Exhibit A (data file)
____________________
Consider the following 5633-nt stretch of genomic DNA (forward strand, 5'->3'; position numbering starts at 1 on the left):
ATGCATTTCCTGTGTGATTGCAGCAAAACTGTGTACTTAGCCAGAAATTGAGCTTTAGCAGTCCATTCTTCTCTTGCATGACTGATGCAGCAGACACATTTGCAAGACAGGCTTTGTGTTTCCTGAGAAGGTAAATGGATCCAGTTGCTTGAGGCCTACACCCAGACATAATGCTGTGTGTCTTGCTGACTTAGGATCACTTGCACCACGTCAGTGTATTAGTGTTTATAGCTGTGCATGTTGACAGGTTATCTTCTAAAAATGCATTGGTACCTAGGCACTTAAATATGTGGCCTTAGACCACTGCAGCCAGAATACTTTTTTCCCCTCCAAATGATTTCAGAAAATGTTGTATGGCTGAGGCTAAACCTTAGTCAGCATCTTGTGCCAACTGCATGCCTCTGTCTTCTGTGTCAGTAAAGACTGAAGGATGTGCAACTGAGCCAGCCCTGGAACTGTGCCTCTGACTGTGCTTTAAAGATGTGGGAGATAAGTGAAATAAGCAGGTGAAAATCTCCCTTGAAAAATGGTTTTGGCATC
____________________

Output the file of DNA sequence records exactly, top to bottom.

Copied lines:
Consider the following 5633-nt stretch of genomic DNA (forward strand, 5'->3'; position numbering starts at 1 on the left):
ATGCATTTCCTGTGTGATTGCAGCAAAACTGTGTACTTAGCCAGAAATTGAGCTTTAGCAGTCCATTCTTCTCTTGCATGACTGATGCAGCAGACACATTTGCAAGACAGGCTTTGTGTTTCCTGAGAAGGTAAATGGATCCAGTTGCTTGAGGCCTACACCCAGACATAATGCTGTGTGTCTTGCTGACTTAGGATCACTTGCACCACGTCAGTGTATTAGTGTTTATAGCTGTGCATGTTGACAGGTTATCTTCTAAAAATGCATTGGTACCTAGGCACTTAAATATGTGGCCTTAGACCACTGCAGCCAGAATACTTTTTTCCCCTCCAAATGATTTCAGAAAATGTTGTATGGCTGAGGCTAAACCTTAGTCAGCATCTTGTGCCAACTGCATGCCTCTGTCTTCTGTGTCAGTAAAGACTGAAGGATGTGCAACTGAGCCAGCCCTGGAACTGTGCCTCTGACTGTGCTTTAAAGATGTGGGAGATAAGTGAAATAAGCAGGTGAAAATCTCCCTTGAAAAATGGTTTTGGCATC